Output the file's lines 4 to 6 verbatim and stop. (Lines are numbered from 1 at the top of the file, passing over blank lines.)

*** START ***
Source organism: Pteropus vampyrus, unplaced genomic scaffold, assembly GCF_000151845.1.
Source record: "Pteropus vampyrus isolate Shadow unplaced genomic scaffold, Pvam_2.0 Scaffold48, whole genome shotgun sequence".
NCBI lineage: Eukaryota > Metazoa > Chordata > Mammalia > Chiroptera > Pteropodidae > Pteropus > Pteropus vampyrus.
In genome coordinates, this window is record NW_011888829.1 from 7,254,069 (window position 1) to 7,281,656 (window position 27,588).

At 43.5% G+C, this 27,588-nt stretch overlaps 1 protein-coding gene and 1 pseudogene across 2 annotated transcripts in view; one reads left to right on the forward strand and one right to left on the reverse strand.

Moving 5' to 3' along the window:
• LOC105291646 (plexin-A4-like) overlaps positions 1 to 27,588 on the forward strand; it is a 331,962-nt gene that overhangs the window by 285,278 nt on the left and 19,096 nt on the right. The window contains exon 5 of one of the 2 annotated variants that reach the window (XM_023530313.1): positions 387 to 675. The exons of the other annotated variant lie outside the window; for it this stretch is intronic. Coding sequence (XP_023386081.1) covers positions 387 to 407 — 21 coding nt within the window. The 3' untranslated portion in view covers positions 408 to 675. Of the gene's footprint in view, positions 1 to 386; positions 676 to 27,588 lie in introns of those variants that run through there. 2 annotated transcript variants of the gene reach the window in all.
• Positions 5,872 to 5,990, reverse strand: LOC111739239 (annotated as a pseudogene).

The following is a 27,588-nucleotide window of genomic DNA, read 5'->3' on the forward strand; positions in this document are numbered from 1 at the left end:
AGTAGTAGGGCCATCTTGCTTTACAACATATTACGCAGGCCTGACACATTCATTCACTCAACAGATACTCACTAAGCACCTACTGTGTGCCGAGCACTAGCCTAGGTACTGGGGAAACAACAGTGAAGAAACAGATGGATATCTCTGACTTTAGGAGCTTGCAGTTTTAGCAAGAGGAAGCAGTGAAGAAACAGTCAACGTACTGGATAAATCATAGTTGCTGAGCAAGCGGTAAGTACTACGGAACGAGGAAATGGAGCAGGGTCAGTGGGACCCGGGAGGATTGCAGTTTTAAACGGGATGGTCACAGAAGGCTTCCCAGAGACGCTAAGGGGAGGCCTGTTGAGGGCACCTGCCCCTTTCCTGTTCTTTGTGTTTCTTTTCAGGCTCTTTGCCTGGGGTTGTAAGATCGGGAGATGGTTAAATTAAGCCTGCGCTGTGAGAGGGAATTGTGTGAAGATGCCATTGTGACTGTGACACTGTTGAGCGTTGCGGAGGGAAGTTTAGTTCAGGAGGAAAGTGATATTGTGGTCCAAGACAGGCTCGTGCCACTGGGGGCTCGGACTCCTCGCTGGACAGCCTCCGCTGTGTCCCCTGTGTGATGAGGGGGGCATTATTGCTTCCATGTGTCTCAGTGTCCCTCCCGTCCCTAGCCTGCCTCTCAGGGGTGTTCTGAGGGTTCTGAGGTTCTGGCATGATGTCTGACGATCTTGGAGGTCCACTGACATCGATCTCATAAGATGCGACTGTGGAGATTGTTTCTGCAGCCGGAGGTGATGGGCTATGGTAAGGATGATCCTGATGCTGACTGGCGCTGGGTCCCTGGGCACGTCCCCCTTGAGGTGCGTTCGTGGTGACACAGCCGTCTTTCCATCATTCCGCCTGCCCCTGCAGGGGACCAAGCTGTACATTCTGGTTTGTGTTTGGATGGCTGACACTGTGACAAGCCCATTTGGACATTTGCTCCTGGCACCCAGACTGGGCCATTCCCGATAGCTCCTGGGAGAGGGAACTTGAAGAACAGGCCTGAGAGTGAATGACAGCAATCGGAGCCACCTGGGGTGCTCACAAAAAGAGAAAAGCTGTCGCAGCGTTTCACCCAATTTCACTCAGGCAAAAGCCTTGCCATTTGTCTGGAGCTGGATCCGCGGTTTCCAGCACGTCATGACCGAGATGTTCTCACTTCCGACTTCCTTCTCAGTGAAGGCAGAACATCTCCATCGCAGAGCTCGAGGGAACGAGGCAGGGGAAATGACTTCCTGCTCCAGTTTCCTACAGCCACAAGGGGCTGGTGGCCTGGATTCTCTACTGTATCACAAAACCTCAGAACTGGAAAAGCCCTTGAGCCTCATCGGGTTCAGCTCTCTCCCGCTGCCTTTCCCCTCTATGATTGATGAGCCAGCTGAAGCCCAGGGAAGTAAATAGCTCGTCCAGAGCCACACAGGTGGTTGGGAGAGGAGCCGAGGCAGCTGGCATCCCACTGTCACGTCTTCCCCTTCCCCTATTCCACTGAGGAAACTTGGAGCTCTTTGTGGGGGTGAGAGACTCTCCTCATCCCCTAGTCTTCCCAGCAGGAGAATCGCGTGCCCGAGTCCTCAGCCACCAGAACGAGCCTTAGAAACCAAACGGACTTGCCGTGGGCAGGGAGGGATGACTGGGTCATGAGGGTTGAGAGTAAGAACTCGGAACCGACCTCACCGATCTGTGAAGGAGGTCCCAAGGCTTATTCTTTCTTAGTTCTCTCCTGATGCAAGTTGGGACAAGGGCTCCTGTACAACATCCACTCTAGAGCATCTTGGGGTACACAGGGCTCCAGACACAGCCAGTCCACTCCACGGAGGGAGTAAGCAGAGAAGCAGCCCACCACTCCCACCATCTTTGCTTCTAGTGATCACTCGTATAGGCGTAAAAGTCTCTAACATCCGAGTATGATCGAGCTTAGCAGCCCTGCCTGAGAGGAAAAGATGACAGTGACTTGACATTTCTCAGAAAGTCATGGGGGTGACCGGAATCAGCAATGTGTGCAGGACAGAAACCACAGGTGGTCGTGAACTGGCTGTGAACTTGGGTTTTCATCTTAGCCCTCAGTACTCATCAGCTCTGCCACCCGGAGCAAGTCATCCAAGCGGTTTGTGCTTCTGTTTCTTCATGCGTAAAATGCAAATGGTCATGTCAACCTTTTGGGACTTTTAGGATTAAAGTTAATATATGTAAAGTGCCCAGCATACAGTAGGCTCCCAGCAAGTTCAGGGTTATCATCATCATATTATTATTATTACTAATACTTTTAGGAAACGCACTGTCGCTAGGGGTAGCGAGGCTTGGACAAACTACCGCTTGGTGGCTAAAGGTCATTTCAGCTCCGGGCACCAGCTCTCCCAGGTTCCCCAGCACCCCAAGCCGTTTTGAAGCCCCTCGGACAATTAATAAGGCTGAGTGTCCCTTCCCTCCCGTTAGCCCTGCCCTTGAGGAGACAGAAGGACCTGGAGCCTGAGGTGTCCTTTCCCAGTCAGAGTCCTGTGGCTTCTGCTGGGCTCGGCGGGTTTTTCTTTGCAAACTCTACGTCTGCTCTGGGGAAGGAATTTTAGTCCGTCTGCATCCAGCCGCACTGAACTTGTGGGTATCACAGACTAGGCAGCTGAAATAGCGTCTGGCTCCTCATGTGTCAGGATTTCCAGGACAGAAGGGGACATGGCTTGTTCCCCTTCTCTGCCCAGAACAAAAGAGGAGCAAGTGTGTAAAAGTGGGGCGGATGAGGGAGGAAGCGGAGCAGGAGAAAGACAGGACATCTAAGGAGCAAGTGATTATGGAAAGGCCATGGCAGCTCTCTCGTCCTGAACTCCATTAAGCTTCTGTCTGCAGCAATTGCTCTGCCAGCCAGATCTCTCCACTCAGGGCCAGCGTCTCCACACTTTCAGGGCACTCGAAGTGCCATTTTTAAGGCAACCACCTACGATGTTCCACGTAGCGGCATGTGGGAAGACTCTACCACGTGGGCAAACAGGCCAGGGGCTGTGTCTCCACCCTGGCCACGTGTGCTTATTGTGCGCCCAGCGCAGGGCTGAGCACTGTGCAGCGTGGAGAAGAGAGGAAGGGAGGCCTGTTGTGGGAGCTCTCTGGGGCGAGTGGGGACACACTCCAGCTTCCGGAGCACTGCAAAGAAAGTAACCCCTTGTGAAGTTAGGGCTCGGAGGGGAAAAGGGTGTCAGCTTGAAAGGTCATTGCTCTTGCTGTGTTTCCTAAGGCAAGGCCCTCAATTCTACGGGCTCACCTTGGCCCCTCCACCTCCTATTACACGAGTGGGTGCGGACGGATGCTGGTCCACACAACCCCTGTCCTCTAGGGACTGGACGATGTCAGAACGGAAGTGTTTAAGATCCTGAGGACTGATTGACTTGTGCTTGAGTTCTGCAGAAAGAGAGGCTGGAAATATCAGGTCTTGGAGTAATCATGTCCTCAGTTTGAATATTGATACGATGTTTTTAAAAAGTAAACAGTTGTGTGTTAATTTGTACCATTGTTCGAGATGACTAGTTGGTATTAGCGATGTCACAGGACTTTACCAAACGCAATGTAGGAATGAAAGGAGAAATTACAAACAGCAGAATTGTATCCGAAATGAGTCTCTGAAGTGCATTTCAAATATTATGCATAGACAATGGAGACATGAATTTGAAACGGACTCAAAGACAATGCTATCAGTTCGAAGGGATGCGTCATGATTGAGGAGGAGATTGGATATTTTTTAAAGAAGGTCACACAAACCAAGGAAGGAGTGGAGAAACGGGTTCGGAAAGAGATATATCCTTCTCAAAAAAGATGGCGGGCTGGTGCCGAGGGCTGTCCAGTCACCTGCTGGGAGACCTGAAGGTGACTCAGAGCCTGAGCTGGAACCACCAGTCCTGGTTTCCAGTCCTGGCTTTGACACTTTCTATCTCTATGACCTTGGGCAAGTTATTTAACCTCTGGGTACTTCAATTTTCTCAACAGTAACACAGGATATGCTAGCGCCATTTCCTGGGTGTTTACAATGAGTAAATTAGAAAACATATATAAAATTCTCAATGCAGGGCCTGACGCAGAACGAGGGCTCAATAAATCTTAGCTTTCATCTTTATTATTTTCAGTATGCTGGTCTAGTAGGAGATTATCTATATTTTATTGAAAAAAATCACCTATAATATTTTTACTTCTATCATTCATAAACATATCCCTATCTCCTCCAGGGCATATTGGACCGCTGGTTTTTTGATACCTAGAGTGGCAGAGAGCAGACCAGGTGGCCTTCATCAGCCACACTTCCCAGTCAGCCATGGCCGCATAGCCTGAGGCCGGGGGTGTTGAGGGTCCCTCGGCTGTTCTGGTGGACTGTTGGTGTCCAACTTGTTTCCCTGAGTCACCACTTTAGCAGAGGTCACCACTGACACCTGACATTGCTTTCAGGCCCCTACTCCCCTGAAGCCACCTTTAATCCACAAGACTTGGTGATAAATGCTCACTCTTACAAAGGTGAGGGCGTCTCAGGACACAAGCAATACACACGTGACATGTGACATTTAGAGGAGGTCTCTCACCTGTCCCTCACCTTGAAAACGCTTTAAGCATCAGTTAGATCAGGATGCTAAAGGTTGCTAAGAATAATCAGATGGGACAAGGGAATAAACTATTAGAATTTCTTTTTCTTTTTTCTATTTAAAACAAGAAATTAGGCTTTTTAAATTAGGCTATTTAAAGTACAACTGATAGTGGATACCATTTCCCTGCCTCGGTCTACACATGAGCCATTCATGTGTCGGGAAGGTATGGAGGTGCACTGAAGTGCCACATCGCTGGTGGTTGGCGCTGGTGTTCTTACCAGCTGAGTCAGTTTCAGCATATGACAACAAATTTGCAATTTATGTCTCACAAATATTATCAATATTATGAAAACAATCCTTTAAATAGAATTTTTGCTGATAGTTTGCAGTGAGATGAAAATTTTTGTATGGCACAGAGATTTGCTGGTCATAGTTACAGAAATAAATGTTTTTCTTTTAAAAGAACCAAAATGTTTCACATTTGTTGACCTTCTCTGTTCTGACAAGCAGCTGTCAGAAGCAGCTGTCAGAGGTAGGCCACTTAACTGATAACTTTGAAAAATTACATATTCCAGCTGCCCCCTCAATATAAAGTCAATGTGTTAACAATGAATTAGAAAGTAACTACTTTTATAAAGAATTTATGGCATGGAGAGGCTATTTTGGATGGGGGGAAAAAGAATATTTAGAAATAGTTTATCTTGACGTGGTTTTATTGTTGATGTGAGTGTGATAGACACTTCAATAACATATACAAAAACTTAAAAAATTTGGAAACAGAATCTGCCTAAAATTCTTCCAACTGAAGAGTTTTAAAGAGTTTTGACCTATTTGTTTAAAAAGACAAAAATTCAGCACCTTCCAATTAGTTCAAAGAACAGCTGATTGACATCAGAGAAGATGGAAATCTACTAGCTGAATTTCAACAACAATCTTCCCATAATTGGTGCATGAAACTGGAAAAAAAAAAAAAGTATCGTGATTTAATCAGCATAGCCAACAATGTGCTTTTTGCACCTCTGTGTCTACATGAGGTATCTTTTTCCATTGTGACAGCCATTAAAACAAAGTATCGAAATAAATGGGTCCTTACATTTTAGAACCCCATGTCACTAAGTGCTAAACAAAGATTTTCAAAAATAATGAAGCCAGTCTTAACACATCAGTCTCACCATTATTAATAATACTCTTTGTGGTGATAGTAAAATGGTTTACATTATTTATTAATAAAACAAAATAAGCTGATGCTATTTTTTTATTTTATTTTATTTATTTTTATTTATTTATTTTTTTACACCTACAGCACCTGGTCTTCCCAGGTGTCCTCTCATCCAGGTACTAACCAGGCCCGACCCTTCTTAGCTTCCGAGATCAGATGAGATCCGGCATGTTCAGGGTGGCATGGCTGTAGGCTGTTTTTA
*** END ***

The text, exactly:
In genome coordinates, this window is record NW_011888829.1 from 7,254,069 (window position 1) to 7,281,656 (window position 27,588).

At 43.5% G+C, this 27,588-nt stretch overlaps 1 protein-coding gene and 1 pseudogene across 2 annotated transcripts in view; one reads left to right on the forward strand and one right to left on the reverse strand.

Moving 5' to 3' along the window: